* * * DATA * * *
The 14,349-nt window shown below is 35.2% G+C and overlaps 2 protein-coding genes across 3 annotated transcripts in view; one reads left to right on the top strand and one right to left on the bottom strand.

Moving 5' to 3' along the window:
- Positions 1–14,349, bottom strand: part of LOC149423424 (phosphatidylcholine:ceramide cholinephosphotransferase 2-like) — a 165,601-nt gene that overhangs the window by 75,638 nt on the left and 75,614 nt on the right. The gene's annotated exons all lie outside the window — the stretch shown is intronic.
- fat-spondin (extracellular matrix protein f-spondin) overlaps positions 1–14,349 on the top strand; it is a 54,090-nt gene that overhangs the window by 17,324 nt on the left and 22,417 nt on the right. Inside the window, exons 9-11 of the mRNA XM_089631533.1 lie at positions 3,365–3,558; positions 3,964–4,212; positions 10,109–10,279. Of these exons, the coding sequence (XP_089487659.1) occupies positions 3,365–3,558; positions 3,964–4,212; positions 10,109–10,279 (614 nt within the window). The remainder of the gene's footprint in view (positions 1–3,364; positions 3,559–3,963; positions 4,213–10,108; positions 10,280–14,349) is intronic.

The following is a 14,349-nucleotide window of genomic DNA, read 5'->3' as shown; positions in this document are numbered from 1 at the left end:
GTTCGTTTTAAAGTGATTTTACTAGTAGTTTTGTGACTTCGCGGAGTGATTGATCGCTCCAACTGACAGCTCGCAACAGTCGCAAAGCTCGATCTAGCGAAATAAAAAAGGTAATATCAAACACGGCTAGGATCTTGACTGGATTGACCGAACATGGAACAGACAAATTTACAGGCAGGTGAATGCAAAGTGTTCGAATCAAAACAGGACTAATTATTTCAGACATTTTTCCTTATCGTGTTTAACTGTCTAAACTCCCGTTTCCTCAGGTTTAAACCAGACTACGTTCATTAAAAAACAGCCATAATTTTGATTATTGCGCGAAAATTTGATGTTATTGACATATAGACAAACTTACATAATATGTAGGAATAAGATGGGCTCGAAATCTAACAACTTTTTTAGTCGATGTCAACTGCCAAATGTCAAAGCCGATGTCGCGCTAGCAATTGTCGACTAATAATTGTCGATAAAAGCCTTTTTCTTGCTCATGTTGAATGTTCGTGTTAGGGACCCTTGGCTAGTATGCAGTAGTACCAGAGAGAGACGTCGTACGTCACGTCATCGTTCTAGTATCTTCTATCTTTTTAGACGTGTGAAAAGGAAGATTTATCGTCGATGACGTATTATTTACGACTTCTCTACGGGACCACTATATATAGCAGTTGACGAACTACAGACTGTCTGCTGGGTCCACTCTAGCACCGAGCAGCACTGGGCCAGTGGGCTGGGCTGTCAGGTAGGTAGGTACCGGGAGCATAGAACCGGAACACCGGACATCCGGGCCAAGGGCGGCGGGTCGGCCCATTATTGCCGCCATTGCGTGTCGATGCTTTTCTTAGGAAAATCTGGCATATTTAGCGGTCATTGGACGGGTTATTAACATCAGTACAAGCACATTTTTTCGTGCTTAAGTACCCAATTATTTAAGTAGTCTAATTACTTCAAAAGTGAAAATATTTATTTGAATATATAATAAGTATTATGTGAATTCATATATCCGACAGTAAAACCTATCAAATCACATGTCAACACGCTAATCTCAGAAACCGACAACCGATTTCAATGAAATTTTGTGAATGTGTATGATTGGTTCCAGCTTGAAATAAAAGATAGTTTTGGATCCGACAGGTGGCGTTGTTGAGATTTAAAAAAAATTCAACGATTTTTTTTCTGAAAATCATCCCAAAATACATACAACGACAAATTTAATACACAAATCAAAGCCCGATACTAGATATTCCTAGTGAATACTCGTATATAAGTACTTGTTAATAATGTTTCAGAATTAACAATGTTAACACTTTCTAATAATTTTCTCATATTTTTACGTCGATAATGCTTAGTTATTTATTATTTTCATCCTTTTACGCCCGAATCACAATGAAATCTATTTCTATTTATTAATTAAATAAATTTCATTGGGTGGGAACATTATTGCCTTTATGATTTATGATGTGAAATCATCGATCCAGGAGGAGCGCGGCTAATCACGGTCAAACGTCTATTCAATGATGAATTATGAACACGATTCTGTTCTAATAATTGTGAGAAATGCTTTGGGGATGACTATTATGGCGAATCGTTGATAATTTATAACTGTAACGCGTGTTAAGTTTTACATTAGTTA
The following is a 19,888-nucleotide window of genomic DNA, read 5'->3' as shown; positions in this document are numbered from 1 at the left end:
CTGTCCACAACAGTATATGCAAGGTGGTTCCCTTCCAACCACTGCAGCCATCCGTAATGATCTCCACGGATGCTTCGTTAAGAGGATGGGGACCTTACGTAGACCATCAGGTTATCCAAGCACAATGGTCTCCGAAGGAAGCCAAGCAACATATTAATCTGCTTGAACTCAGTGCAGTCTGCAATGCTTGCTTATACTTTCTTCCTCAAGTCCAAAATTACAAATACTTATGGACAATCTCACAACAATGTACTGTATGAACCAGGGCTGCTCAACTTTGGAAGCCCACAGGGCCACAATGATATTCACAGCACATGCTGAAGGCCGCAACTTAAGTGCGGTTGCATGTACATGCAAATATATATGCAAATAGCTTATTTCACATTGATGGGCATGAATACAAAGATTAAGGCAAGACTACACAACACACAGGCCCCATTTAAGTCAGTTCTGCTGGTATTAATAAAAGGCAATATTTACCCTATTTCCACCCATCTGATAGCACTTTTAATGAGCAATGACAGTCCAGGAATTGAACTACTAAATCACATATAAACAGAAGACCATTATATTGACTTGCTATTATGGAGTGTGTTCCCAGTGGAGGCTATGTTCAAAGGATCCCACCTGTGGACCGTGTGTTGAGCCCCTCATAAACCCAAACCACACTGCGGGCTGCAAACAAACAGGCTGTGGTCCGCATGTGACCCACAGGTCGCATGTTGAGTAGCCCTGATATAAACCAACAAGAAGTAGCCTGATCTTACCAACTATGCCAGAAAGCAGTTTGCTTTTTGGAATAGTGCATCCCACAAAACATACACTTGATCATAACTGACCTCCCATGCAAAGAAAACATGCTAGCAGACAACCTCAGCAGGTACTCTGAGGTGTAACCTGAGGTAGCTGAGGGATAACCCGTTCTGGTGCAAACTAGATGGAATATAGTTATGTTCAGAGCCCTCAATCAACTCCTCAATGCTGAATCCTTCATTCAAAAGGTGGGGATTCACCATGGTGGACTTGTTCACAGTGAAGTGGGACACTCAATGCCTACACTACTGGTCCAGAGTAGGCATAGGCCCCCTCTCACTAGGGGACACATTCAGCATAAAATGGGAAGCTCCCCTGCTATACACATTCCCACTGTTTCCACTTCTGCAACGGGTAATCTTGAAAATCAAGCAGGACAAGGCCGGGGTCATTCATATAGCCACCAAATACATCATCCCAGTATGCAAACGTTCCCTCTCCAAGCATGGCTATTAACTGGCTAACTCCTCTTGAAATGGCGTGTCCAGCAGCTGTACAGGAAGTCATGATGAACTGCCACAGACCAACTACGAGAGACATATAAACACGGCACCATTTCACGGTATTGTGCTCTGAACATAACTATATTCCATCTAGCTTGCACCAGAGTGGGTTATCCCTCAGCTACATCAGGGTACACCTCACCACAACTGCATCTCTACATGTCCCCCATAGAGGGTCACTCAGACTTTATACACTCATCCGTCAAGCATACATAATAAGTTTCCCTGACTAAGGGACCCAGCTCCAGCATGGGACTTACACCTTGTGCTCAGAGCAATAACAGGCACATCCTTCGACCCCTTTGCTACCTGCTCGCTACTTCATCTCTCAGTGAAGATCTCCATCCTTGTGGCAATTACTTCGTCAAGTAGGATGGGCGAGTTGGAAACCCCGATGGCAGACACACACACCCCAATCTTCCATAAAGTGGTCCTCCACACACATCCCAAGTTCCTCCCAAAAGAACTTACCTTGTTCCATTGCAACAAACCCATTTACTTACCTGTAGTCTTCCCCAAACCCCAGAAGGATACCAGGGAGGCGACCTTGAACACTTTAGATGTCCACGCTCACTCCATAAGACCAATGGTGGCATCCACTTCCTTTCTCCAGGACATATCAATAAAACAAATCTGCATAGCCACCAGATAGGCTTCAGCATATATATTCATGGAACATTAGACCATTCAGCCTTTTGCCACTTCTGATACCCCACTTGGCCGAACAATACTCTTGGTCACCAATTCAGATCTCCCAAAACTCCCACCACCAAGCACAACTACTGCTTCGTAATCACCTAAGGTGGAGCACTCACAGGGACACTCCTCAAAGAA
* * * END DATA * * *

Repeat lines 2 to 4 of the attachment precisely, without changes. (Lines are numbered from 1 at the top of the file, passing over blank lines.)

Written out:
Moving 5' to 3' along the window:
- Positions 1–14,349, bottom strand: part of LOC149423424 (phosphatidylcholine:ceramide cholinephosphotransferase 2-like) — a 165,601-nt gene that overhangs the window by 75,638 nt on the left and 75,614 nt on the right. The gene's annotated exons all lie outside the window — the stretch shown is intronic.
- fat-spondin (extracellular matrix protein f-spondin) overlaps positions 1–14,349 on the top strand; it is a 54,090-nt gene that overhangs the window by 17,324 nt on the left and 22,417 nt on the right. Inside the window, exons 9-11 of the mRNA XM_089631533.1 lie at positions 3,365–3,558; positions 3,964–4,212; positions 10,109–10,279. Of these exons, the coding sequence (XP_089487659.1) occupies positions 3,365–3,558; positions 3,964–4,212; positions 10,109–10,279 (614 nt within the window). The remainder of the gene's footprint in view (positions 1–3,364; positions 3,559–3,963; positions 4,213–10,108; positions 10,280–14,349) is intronic.